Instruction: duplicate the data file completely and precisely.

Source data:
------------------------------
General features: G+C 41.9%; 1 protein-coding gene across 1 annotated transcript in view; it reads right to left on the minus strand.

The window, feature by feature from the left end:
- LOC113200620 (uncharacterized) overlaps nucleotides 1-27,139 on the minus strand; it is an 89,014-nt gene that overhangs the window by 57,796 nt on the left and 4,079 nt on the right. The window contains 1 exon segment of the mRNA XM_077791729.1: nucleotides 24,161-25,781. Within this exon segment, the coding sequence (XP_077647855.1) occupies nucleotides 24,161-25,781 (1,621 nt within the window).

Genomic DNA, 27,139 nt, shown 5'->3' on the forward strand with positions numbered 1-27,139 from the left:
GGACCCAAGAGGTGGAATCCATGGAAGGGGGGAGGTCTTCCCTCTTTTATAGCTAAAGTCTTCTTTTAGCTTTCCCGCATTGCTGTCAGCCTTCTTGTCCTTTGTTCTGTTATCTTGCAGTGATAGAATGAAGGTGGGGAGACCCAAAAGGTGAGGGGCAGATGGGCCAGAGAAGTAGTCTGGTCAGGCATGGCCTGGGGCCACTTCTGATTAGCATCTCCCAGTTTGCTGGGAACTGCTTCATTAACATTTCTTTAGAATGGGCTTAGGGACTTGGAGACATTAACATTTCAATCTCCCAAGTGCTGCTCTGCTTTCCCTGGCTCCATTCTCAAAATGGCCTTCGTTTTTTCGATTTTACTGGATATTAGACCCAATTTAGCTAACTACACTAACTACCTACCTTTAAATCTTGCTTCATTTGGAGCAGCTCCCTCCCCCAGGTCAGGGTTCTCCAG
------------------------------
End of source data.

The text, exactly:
General features: G+C 41.9%; 1 protein-coding gene across 1 annotated transcript in view; it reads right to left on the minus strand.

The window, feature by feature from the left end:
- LOC113200620 (uncharacterized) overlaps nucleotides 1-27,139 on the minus strand; it is an 89,014-nt gene that overhangs the window by 57,796 nt on the left and 4,079 nt on the right. The window contains 1 exon segment of the mRNA XM_077791729.1: nucleotides 24,161-25,781. Within this exon segment, the coding sequence (XP_077647855.1) occupies nucleotides 24,161-25,781 (1,621 nt within the window).

Genomic DNA, 27,139 nt, shown 5'->3' on the forward strand with positions numbered 1-27,139 from the left:
GGACCCAAGAGGTGGAATCCATGGAAGGGGGGAGGTCTTCCCTCTTTTATAGCTAAAGTCTTCTTTTAGCTTTCCCGCATTGCTGTCAGCCTTCTTGTCCTTTGTTCTGTTATCTTGCAGTGATAGAATGAAGGTGGGGAGACCCAAAAGGTGAGGGGCAGATGGGCCAGAGAAGTAGTCTGGTCAGGCATGGCCTGGGGCCACTTCTGATTAGCATCTCCCAGTTTGCTGGGAACTGCTTCATTAACATTTCTTTAGAATGGGCTTAGGGACTTGGAGACATTAACATTTCAATCTCCCAAGTGCTGCTCTGCTTTCCCTGGCTCCATTCTCAAAATGGCCTTCGTTTTTTCGATTTTACTGGATATTAGACCCAATTTAGCTAACTACACTAACTACCTACCTTTAAATCTTGCTTCATTTGGAGCAGCTCCCTCCCCCAGGTCAGGGTTCTCCAG